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In the hubbub that is the sensory overload of Munich HighEnd 2012, one interesting contribution to the loudspeaker art found itself barely talked about in any of the follow-up show reports and blog chatter. I'm thinking of Dome Phase's unique 180mm dome-shaped dual-concentric driver demonstrated in their Posion I and II monitor and floorstanding models. Consider Amphion's Ion+ at left. Its tweeter loads into a waveguide of the same diameter as the matching 4.5" mid/woofer. Such acoustic impedance matching symmetrizes the radiation patterns of two drivers at their crossover point. KEF's LS50 at right relocates the tweeter into the center of its mid/woofer, thus rendering the latter's membrane an effective HF waveguide. It overlays Ion's two-driver concept on a single axis.

Chinese company Microlab and their brand Dome Phase cite German, European and Japanese patents—China and US applied for—to protect their coaxial driver geometry which inverts what Tannoy, KEF, Thiel & Co. have championed for decades already. To give their embedded 28mm tweeter a field of radiation unencumbered by a constantly moving surrounding, they've placed it at the apex of what appears to be a steeply domed mid/bass driver.

Their obvious contention is that a tweeter freed from the acoustic horn loading of traditional dual-concentrics performs better.

On paper it's a quite compelling argument. Whether in practice structural weaknesses in the mid/woofer's geometry counter it remains to be seen. ATC has long employed their 75mm dome midrange very successfully. Swans has an equivalent transducer. To my knowledge however nobody has attempted a bigger dome driver. Until now? Have very specific engineering challenges held back the usual driver makers? Was it the exposed nature of the concept that seemed unattractive for potential damage in domestic or professional applications? As the above photo shows, the Dome Phase driver rather does protrude to impact cosmetics and create a bump-in obstacle just walking by.

As the photos at left show without the grille, even this tweeter remains set into what appears to be a stiff stationary umbrella from behind which the loaded mid/woofer radiation is dispersed to the sides in quasi omni fashion. In fact it nearly looks as though the mid/woofer actually faces backward, having its spider towards the tweeter umbrella to be no dome at all, just a cone driver viewed from behind. Which would make the umbrella a shield for its magnet perhaps? Regardless, the Dome Phase driver seems different to create many questions and a general curiosity. I look forward to learning—in these pages or elsewhere—whether it really bestows demonstrable advantages over the usual twin-cone drivers we're already familiar with ...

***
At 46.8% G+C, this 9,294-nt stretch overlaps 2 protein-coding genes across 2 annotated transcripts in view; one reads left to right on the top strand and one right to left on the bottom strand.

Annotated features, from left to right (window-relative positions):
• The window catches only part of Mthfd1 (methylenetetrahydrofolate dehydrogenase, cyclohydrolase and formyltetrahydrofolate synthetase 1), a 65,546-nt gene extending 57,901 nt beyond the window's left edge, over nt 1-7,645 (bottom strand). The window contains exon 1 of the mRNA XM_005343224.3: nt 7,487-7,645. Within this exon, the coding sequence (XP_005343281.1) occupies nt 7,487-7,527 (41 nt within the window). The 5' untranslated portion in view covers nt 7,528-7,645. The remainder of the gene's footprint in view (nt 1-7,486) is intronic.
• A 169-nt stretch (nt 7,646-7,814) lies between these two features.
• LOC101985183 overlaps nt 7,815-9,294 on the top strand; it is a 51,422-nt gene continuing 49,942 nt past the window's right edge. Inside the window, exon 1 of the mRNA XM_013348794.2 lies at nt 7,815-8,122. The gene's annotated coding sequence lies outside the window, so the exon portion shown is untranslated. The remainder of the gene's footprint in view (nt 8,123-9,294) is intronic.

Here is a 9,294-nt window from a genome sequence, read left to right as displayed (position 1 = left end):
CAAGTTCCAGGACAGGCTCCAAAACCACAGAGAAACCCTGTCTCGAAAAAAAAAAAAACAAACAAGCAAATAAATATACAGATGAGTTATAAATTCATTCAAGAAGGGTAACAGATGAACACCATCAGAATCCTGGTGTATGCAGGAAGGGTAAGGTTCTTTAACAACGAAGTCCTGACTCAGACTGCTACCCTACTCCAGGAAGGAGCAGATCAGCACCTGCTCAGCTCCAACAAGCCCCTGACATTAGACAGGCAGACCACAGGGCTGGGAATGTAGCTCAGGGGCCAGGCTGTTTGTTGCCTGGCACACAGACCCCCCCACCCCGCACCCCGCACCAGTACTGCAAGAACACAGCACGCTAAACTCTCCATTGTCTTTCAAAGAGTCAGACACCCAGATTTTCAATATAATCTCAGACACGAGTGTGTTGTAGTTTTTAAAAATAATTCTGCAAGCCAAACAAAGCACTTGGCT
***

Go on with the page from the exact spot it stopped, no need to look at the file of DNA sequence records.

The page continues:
At this juncture reader Robert Gaboury rattled my fence. You may remember reviewing Artistic Audio's Möbius back in 2004? (I'd completely forgotten; see below.) As far as I know the patent belongs to Reckhorn...

Dome Phase does indeed reference the Reckhorn patent

...whilst the inverted chassis design has been made popular by Volt and  is used by PMC in their big monitors. Putting a tweeter at the top of the frame was a formality accomplished in the coaxial radial Volt RCXD3153 PA driver."

Cough. There you go then with our Editorial Oversight Commission in full swing. But it leaves a new brand with potentially promising product to investigate even if the driver technology is pre-existing and merely licensed...
Dome Phase website